27696 Harris Rd, La Junta Industrial Park, La Junta, CO 81050, Phone: 719-384-7133
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Conscientious shoppers will definitely want to stop by the CrossRoads MarketPlace, as it is the primary thrift and fair trade gift shop in La Junta. This shop is a non-profit that is sponsored by the Mennonite churches of the Arkansas Valley to support children and families in need in lesser fortunate countries. Aside from being a thrift store, where they sell goods, clothing, and other items at a fraction of retail prices, the CrossRoads MarketPlace is also a center for donations. For visitors seeking fair trade gifts, guilt-free shopping, and a chance to support a local charity, a visit to the CrossRoads MarketPlace should definitely be in the itinerary.
211 Colorado Avenue, La Junta, Colorado 81050, Phone: 719-838-3458
Jodi Hughes, the founder of Jodi’s Grill, is a local celebrity who had worked at two different local restaurants for a total of twenty-four years. Everyone knows Jodi, so when she decided to open her own restaurant it was met with great enthusiasm and success. In 2010 Jodi’s Grill officially opened in a 3,500 square foot building, capable of seating 100 people at once, and immediately drew in crowds to eat Jodi’s famous pepper steak and homemade blue cheese salad dressing. Jodi’s Grill is a local favorite, and anyone passing through this historic town will definitely want to stop and try Jodi’s cooking.
208 Santa Fe Ave. La Junta, CO 81050, Phone: 719-384-1408
8 Best Things to Do in La Junta, Colorado
Attraction Spotlight: Bent's Old Fort National Historic Site
The Bent's Old Fort National Historic Site includes a reconstructed adobe fur trading post from the 1840's on the Santa Fe Trail's mountain branch where Arapaho and Cheyenne tribes, travelers, trappers, and traders peacefully came together to trade. The site today features living historians that work to recreate the smells, sounds, and sights of days from the past through demonstrations, special events, and guided tours.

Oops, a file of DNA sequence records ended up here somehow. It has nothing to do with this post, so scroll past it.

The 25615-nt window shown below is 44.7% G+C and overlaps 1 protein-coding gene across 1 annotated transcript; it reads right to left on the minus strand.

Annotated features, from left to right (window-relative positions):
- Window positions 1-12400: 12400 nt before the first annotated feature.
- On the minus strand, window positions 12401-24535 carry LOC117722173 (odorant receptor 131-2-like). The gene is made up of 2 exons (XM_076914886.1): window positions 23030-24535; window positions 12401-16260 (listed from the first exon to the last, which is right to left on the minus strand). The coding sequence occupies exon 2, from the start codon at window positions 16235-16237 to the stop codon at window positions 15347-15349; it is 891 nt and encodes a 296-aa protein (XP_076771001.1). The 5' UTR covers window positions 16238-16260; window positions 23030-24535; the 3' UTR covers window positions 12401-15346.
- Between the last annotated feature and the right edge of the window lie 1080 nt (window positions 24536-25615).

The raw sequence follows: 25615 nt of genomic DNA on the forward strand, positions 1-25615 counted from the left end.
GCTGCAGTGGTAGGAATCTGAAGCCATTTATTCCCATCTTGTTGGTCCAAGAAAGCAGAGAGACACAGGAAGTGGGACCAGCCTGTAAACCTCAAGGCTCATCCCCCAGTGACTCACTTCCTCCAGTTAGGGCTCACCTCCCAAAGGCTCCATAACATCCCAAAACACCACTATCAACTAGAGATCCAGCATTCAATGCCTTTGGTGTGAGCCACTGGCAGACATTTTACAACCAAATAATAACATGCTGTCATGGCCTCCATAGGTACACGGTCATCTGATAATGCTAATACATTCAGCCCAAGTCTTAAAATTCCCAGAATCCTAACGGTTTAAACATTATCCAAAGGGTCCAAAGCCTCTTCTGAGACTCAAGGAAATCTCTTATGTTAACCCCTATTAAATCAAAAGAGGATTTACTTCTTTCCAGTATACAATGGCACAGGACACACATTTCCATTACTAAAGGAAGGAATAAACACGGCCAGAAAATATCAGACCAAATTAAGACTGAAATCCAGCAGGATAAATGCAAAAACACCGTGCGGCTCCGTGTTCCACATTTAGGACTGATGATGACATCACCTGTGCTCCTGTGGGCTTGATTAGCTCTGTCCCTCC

Charles and William Bent, as well as Ceran St. Vrain, constructed the site's original adobe fort in 1833 in order to trade with both trappers and plains Indians. The fort quickly transformed into the center of the growing trade empire of the Bent, St. Vrain Company. This empire stretched from Fort St. Vrain in the north to Fort Adobe in the south, and included stores in Santa Fe and Taos in Mexico. Trading was primarily for buffalo robes with Arapaho and Cheyenne Indians.
For a large amount of the fort's 16-year history, it was the only sizable permanent white settlement between the Mexican settlements and Missouri along the Santa Fe Trail. Bent's Old Fort provided the U.S. Army, adventurers, and explorers with a place for protection and rest, water, good food, livestock, wagon repairs, and needed supplies. The fort acted as a staging area during the 1846 war with Mexico for the "Army of the West" led by Colonel Stephen Watts Kearny. In 1849, disease and disasters caused the fort to be abandoned. Original diaries, paintings, and sketches, as well as archeological excavations were used in 1976 to reconstruct the fort.
The Bent's Old Fort Hiking Trail is a 1.5-mile trail that takes visitors on a journey along the Arkansas River through cottonwood trees. Many species of birds call the marsh home. Along the trail are interpretive exhibit signs that explain the story of Bent's Fort, the Santa Fe Trail, and the river ecosystem. A quarter mile down the trail will bring guests to the fort's gate.
Inside the fort, visitors can watch a twenty-minute film called "Traders, Tribes and Travelers." The film, as well as self-guided tours, are available at Bent's Old Fort National Historic Site year-round. From June to August, living history interpreters offer demonstrations and guided tours. Guided tours are provided four times a day during the summer, and twice a day from September to May. These tours aren't available, however, during special events. Group tours can be organized by calling the fort.
The Bent's Old Fort National Historic Site is dedicated to preserving the resources related to the Bent-St. Vrain Trading empire, which radiated out from the fort into present-day Texas, Arizona, New Mexico, Utah, Missouri, Nebraska, Kansas, and Wyoming. It solidified the last established and one of the most important trading cartels in the west. Situated on the western edge of the Great Plains, the site contains the historic scene, reconstructed fort, and archeological remains as its primary resources. These historical resources provide visitors with an opportunity to learn more about the country's westward expansion.
35110 State Highway 194, La Junta, Colorado, Phone: 719-383-5010